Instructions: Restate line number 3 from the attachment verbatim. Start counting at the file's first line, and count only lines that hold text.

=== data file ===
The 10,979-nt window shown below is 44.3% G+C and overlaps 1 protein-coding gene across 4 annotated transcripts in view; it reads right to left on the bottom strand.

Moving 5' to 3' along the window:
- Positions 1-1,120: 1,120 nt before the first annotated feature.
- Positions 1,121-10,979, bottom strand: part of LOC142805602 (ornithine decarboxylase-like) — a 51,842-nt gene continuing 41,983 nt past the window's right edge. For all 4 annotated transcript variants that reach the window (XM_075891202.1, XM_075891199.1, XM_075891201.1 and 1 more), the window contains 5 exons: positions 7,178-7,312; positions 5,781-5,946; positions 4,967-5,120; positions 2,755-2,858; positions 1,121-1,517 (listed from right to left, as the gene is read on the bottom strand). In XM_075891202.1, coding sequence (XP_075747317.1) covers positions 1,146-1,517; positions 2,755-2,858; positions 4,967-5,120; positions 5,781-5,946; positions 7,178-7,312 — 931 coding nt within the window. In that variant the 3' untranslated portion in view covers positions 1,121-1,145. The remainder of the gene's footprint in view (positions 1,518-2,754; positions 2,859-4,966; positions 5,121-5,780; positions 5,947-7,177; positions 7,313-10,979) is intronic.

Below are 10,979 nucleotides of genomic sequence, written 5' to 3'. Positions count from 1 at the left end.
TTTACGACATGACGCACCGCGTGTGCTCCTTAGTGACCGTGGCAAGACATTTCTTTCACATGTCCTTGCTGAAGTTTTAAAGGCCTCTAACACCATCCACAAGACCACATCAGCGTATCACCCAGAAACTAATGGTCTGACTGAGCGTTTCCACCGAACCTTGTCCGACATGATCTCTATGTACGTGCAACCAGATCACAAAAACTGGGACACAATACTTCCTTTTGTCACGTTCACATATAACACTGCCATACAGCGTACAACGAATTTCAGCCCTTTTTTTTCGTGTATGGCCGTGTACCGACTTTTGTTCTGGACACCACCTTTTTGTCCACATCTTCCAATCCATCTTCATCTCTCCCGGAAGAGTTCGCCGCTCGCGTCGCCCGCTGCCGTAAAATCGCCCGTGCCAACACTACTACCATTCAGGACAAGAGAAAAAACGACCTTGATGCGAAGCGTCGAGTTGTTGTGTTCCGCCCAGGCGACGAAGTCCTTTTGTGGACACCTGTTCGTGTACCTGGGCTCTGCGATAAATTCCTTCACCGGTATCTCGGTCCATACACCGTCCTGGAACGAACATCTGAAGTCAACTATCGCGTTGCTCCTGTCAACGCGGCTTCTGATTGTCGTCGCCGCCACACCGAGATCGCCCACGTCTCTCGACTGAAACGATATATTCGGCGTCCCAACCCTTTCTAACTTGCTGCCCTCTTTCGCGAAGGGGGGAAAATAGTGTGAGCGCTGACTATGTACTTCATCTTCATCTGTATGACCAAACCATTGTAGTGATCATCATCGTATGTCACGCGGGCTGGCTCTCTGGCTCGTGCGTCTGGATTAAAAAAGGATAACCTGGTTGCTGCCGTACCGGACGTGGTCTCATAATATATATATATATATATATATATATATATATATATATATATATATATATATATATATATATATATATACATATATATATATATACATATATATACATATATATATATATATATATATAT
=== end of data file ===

- Positions 1-1,120: 1,120 nt before the first annotated feature.